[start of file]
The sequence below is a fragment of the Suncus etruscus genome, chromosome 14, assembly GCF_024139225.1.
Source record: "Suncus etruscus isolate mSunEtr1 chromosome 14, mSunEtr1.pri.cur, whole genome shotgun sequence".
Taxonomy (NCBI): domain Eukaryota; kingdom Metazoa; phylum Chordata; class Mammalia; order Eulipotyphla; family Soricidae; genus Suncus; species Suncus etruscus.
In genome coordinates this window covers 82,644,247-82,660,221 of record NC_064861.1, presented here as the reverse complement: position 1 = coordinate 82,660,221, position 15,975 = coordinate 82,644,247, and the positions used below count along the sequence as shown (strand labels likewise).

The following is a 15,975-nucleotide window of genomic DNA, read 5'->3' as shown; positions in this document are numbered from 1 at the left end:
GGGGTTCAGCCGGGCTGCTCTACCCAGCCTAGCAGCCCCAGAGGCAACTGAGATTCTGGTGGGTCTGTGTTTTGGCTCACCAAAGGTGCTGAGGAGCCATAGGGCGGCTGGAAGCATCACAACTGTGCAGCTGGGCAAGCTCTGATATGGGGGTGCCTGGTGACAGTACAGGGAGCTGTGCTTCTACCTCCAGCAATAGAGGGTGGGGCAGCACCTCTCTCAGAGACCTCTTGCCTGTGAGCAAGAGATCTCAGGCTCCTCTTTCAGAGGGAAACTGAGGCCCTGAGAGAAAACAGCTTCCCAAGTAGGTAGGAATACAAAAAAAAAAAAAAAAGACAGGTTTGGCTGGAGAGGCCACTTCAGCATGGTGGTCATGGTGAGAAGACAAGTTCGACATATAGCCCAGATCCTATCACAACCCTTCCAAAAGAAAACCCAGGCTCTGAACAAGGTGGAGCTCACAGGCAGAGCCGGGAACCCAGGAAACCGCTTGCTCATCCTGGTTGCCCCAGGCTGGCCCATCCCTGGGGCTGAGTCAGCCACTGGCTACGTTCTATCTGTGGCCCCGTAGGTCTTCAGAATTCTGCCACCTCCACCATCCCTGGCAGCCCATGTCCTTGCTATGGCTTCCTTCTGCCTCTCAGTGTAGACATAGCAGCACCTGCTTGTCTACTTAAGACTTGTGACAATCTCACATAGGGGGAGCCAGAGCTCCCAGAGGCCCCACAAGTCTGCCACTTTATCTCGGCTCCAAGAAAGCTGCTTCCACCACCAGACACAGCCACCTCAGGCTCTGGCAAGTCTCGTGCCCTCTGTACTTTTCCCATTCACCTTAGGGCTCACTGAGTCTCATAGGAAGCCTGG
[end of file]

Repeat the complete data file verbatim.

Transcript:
The sequence below is a fragment of the Suncus etruscus genome, chromosome 14, assembly GCF_024139225.1.
Source record: "Suncus etruscus isolate mSunEtr1 chromosome 14, mSunEtr1.pri.cur, whole genome shotgun sequence".
Taxonomy (NCBI): domain Eukaryota; kingdom Metazoa; phylum Chordata; class Mammalia; order Eulipotyphla; family Soricidae; genus Suncus; species Suncus etruscus.
In genome coordinates this window covers 82,644,247-82,660,221 of record NC_064861.1, presented here as the reverse complement: position 1 = coordinate 82,660,221, position 15,975 = coordinate 82,644,247, and the positions used below count along the sequence as shown (strand labels likewise).

The following is a 15,975-nucleotide window of genomic DNA, read 5'->3' as shown; positions in this document are numbered from 1 at the left end:
GGGGTTCAGCCGGGCTGCTCTACCCAGCCTAGCAGCCCCAGAGGCAACTGAGATTCTGGTGGGTCTGTGTTTTGGCTCACCAAAGGTGCTGAGGAGCCATAGGGCGGCTGGAAGCATCACAACTGTGCAGCTGGGCAAGCTCTGATATGGGGGTGCCTGGTGACAGTACAGGGAGCTGTGCTTCTACCTCCAGCAATAGAGGGTGGGGCAGCACCTCTCTCAGAGACCTCTTGCCTGTGAGCAAGAGATCTCAGGCTCCTCTTTCAGAGGGAAACTGAGGCCCTGAGAGAAAACAGCTTCCCAAGTAGGTAGGAATACAAAAAAAAAAAAAAAAGACAGGTTTGGCTGGAGAGGCCACTTCAGCATGGTGGTCATGGTGAGAAGACAAGTTCGACATATAGCCCAGATCCTATCACAACCCTTCCAAAAGAAAACCCAGGCTCTGAACAAGGTGGAGCTCACAGGCAGAGCCGGGAACCCAGGAAACCGCTTGCTCATCCTGGTTGCCCCAGGCTGGCCCATCCCTGGGGCTGAGTCAGCCACTGGCTACGTTCTATCTGTGGCCCCGTAGGTCTTCAGAATTCTGCCACCTCCACCATCCCTGGCAGCCCATGTCCTTGCTATGGCTTCCTTCTGCCTCTCAGTGTAGACATAGCAGCACCTGCTTGTCTACTTAAGACTTGTGACAATCTCACATAGGGGGAGCCAGAGCTCCCAGAGGCCCCACAAGTCTGCCACTTTATCTCGGCTCCAAGAAAGCTGCTTCCACCACCAGACACAGCCACCTCAGGCTCTGGCAAGTCTCGTGCCCTCTGTACTTTTCCCATTCACCTTAGGGCTCACTGAGTCTCATAGGAAGCCTGG